But thankfully, Christians are people of the book. What did the Israelites do when they had returned from exile in Babylon? Nehemiah tells us, “On the first day of the seventh month Ezra the priest brought the Law (the first five books of the Old Testament) before the assembly, which was made up of men and women and all who were able to understand. He read it aloud from daybreak till noon…”1 God’s word is meant to be heard. What advice does the seasoned apostle Paul give to the young pastor Timothy? “Until I come, devote yourself to the public reading of Scripture, to preaching and to teaching.”2 Again he says, “You have known the holy Scriptures, which are able to make you wise for salvation through faith in Christ Jesus. All Scripture is God-breathed and is useful for teaching, rebuking, correcting and training in rightesousness.”3 These Scriptures are also made tangible to us in water, bread, and wine. The apostle says today, “In one Spirit we were all baptized into one body…and all were made to drink of one Spirit.”4

The immediate context of Jesus’ visit to Nazareth is the fact of His baptism. His ministry is now public. There is no turning back. He is journeying to the cross. The same is true for us. We are baptized and there is no turning back. God has made His claim on us.
You can rise each morning, remember you are baptized, and marvel that the Scripture has been fulfilled. The Messiah has come. The Redeemer has bought you back with His blood. The Saviour spared you from hell’s fury. The Deliverer has rescued you from Satan’s power. Freedom is decreed to you. The Good News is proclaimed. Your spiritual blindness is healed. Your deafness is cured. The year of the Lord’s favour is announced to you. You have His forgiveness, blessing, and peace. The Lamb of God slain for you on the altar of the cross lives. He has conquered and we participate in His victory.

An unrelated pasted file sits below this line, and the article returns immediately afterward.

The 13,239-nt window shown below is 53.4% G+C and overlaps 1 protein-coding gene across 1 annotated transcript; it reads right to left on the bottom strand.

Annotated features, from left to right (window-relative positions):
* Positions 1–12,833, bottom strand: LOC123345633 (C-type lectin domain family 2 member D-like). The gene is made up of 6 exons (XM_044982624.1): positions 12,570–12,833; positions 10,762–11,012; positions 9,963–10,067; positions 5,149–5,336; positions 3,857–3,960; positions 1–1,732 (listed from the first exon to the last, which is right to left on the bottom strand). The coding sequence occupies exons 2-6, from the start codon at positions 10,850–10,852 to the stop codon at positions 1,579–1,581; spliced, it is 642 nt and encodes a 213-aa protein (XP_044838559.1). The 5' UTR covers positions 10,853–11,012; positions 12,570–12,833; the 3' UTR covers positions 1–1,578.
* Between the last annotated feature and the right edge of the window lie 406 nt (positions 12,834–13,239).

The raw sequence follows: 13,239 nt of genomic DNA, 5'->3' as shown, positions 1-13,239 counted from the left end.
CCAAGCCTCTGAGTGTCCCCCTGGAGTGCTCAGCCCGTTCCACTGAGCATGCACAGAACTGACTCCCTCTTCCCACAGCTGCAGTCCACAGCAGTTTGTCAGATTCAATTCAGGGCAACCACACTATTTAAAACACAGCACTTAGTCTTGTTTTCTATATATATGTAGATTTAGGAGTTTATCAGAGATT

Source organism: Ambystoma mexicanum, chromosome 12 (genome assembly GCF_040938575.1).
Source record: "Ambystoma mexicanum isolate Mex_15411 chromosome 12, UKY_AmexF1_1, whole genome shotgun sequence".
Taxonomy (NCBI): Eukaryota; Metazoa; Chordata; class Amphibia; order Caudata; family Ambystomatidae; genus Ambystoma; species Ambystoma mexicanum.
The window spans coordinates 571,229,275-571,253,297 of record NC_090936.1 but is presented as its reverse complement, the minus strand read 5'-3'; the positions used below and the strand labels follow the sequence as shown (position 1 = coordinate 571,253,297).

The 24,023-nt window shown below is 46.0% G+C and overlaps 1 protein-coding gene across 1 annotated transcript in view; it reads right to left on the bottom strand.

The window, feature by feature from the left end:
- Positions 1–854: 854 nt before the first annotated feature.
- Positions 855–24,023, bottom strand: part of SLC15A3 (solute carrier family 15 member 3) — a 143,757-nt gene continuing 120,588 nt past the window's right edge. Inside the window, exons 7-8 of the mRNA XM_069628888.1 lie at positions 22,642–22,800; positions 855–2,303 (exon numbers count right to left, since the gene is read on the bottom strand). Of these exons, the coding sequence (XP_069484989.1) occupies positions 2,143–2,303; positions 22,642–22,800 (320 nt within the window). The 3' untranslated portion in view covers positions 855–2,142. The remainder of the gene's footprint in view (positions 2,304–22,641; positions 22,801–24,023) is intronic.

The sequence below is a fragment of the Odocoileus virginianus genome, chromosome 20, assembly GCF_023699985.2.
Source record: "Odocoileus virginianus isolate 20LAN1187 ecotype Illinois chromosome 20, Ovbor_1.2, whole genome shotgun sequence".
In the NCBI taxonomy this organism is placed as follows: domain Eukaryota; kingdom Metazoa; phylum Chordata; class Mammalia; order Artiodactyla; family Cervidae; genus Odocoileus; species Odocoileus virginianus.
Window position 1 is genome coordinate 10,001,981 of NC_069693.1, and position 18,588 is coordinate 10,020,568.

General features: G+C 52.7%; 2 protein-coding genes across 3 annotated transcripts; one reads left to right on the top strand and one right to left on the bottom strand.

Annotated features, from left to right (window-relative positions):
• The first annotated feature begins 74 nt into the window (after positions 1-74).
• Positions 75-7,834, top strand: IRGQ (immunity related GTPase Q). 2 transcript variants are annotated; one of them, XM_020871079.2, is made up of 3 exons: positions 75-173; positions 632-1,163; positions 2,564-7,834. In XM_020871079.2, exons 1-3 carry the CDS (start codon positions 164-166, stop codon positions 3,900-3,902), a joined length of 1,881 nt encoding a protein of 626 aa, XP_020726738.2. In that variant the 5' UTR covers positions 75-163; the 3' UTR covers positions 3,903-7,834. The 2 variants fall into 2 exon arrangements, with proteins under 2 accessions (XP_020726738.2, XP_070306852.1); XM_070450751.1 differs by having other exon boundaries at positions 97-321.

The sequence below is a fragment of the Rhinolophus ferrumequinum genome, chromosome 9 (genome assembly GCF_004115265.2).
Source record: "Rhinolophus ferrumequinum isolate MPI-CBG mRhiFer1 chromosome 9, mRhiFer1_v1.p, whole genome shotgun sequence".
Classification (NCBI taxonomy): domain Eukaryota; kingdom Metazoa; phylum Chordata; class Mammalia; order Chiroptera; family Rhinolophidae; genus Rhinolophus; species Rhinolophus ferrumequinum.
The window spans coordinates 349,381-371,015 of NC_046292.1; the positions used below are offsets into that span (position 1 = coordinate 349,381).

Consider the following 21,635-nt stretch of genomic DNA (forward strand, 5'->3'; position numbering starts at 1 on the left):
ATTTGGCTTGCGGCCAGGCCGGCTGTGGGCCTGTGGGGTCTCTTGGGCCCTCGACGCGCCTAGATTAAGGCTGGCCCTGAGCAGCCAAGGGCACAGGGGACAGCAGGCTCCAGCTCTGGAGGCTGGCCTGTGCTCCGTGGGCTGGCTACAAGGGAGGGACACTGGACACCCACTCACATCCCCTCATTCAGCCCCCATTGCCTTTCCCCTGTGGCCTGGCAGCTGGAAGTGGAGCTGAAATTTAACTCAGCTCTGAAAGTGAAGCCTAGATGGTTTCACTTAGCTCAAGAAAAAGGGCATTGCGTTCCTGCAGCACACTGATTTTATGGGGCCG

But many others still live in the defeat of sin even if they don’t understand the bondage they are in. We are freed- in Christ- to serve them in a manner that reflects Christ’s power over sin. Doing so requires a change in mindset that only the Holy Spirit can direct. Very practical realities come into play here. The tendencies of our human nature are very difficult to modify. Think of the typical reaction to being asked to participate in something or commit to it. The first questions we tend to ask ourselves silently follow along the lines of “What’s in it for me?” “Is it something I would benefit from?” “Is it something I would enjoy?” “What are my fears?” “Is it out of my comfort zone?” These are natural questions. They are relevant and not unimportant. But they are not the decisive questions. The first question Christians should ask is “How could my participation in this benefit others?” “If I would invest my time and energy in this way, even stepping out of my comfort zone, would others be helped in a way that is consistent with God’s calling?”

God promises to supply what we lack. Our personal comfort never comes before compassion. Self-interest never outstrips sacrifice. Fear of failure never trumps possibility of assistance. Possibility of inconvenience never surmounts belief that God’s will is done. Of course we know that in practice they often do because we are weak. But they are never taught as the way of Christian life. God has given such great and glorious blessings that all earthly riches pale in comparison.

Think of the holy blessings that were given today in such a humble setting. Nazareth was never highly regarded. A ‘backwater town’ it was neither the place where dreams were fulfilled nor where royals were bred. But on one Sabbath its synagogue was graced by the One who men esteemed not.5 He stood up to read. He rose up to save. He stands to intercede. Life and peace and grace are ours in Him. Amen.

+ In nomine Jesu +

Third Sunday After Epiphany
24 January, 2016
Reverend Darrin L. Kohrt

1 Nehemiah 8:2-3
2 1 Timothy 4:13
3 2 Timothy 3:15-16
4 1 Corinthians 12:13
5 See Isaiah 53:3